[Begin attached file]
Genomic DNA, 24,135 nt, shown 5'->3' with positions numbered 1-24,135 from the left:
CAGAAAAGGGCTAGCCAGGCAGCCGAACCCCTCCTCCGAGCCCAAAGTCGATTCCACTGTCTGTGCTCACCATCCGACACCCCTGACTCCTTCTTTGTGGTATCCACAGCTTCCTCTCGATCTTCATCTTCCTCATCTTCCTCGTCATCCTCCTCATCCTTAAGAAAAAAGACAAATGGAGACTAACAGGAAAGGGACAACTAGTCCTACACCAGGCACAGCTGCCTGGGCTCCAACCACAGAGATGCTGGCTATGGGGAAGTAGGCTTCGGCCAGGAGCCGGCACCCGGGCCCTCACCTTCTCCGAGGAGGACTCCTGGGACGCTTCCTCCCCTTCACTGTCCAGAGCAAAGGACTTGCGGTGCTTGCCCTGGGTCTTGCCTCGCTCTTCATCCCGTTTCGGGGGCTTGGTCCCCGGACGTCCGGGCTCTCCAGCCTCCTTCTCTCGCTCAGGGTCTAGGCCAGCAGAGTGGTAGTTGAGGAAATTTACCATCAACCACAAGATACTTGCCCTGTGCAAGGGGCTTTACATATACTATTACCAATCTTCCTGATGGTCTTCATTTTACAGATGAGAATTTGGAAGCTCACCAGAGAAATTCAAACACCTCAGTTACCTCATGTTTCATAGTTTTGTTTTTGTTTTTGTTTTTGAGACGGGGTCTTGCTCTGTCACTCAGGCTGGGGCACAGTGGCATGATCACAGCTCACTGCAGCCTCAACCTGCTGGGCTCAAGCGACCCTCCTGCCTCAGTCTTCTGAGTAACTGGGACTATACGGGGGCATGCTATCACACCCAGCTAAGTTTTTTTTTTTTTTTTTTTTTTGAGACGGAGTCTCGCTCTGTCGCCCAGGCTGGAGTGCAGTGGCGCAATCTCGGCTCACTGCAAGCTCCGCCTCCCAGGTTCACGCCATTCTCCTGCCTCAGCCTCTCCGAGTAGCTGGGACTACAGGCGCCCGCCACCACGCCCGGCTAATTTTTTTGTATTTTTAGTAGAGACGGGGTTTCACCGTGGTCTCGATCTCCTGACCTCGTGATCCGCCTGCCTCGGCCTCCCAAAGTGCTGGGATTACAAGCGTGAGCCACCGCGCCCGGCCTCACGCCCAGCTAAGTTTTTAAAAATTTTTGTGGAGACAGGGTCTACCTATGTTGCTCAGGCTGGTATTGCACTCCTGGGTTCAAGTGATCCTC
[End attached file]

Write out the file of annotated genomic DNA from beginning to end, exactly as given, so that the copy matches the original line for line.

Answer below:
Genomic DNA, 24,135 nt, shown 5'->3' with positions numbered 1-24,135 from the left:
CAGAAAAGGGCTAGCCAGGCAGCCGAACCCCTCCTCCGAGCCCAAAGTCGATTCCACTGTCTGTGCTCACCATCCGACACCCCTGACTCCTTCTTTGTGGTATCCACAGCTTCCTCTCGATCTTCATCTTCCTCATCTTCCTCGTCATCCTCCTCATCCTTAAGAAAAAAGACAAATGGAGACTAACAGGAAAGGGACAACTAGTCCTACACCAGGCACAGCTGCCTGGGCTCCAACCACAGAGATGCTGGCTATGGGGAAGTAGGCTTCGGCCAGGAGCCGGCACCCGGGCCCTCACCTTCTCCGAGGAGGACTCCTGGGACGCTTCCTCCCCTTCACTGTCCAGAGCAAAGGACTTGCGGTGCTTGCCCTGGGTCTTGCCTCGCTCTTCATCCCGTTTCGGGGGCTTGGTCCCCGGACGTCCGGGCTCTCCAGCCTCCTTCTCTCGCTCAGGGTCTAGGCCAGCAGAGTGGTAGTTGAGGAAATTTACCATCAACCACAAGATACTTGCCCTGTGCAAGGGGCTTTACATATACTATTACCAATCTTCCTGATGGTCTTCATTTTACAGATGAGAATTTGGAAGCTCACCAGAGAAATTCAAACACCTCAGTTACCTCATGTTTCATAGTTTTGTTTTTGTTTTTGTTTTTGAGACGGGGTCTTGCTCTGTCACTCAGGCTGGGGCACAGTGGCATGATCACAGCTCACTGCAGCCTCAACCTGCTGGGCTCAAGCGACCCTCCTGCCTCAGTCTTCTGAGTAACTGGGACTATACGGGGGCATGCTATCACACCCAGCTAAGTTTTTTTTTTTTTTTTTTTTTTGAGACGGAGTCTCGCTCTGTCGCCCAGGCTGGAGTGCAGTGGCGCAATCTCGGCTCACTGCAAGCTCCGCCTCCCAGGTTCACGCCATTCTCCTGCCTCAGCCTCTCCGAGTAGCTGGGACTACAGGCGCCCGCCACCACGCCCGGCTAATTTTTTTGTATTTTTAGTAGAGACGGGGTTTCACCGTGGTCTCGATCTCCTGACCTCGTGATCCGCCTGCCTCGGCCTCCCAAAGTGCTGGGATTACAAGCGTGAGCCACCGCGCCCGGCCTCACGCCCAGCTAAGTTTTTAAAAATTTTTGTGGAGACAGGGTCTACCTATGTTGCTCAGGCTGGTATTGCACTCCTGGGTTCAAGTGATCCTC